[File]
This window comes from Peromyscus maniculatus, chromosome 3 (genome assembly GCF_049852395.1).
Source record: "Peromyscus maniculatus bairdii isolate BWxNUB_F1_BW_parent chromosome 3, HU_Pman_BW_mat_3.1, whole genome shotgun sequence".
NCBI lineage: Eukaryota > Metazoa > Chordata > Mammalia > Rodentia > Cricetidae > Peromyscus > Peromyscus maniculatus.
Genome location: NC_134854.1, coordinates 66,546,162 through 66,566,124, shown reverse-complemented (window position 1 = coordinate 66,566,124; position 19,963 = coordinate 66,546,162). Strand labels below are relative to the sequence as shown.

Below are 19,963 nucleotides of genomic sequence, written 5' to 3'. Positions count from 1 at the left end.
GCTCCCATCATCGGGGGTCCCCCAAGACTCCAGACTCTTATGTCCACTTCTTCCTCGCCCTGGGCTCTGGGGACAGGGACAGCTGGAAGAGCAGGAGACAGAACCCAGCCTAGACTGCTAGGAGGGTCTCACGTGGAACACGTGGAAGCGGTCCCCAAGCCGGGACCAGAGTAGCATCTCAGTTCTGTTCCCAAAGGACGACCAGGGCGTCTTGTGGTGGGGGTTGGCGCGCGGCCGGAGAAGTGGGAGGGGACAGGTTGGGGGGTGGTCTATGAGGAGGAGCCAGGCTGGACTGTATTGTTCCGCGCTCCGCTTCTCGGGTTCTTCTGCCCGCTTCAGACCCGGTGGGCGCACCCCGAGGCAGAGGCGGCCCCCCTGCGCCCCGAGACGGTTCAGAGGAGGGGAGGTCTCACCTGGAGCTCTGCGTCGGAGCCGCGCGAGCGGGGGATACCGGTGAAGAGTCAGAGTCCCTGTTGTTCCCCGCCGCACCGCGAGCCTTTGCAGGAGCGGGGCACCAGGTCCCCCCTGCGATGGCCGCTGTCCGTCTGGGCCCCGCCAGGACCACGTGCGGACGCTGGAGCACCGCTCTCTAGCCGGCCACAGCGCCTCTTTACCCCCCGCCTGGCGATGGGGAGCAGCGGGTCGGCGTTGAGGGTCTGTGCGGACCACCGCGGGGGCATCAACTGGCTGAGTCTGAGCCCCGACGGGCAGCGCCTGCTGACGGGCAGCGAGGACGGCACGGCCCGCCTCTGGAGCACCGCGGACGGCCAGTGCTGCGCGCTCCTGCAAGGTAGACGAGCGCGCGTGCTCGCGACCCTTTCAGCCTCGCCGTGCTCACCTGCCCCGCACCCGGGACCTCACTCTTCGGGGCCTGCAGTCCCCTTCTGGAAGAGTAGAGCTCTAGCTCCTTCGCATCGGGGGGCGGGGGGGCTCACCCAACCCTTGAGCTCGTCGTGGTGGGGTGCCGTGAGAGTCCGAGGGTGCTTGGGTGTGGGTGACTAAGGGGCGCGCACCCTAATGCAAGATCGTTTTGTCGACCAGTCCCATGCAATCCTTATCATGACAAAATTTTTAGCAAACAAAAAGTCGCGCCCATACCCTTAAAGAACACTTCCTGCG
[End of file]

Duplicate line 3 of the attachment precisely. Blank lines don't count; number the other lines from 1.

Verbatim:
NCBI lineage: Eukaryota > Metazoa > Chordata > Mammalia > Rodentia > Cricetidae > Peromyscus > Peromyscus maniculatus.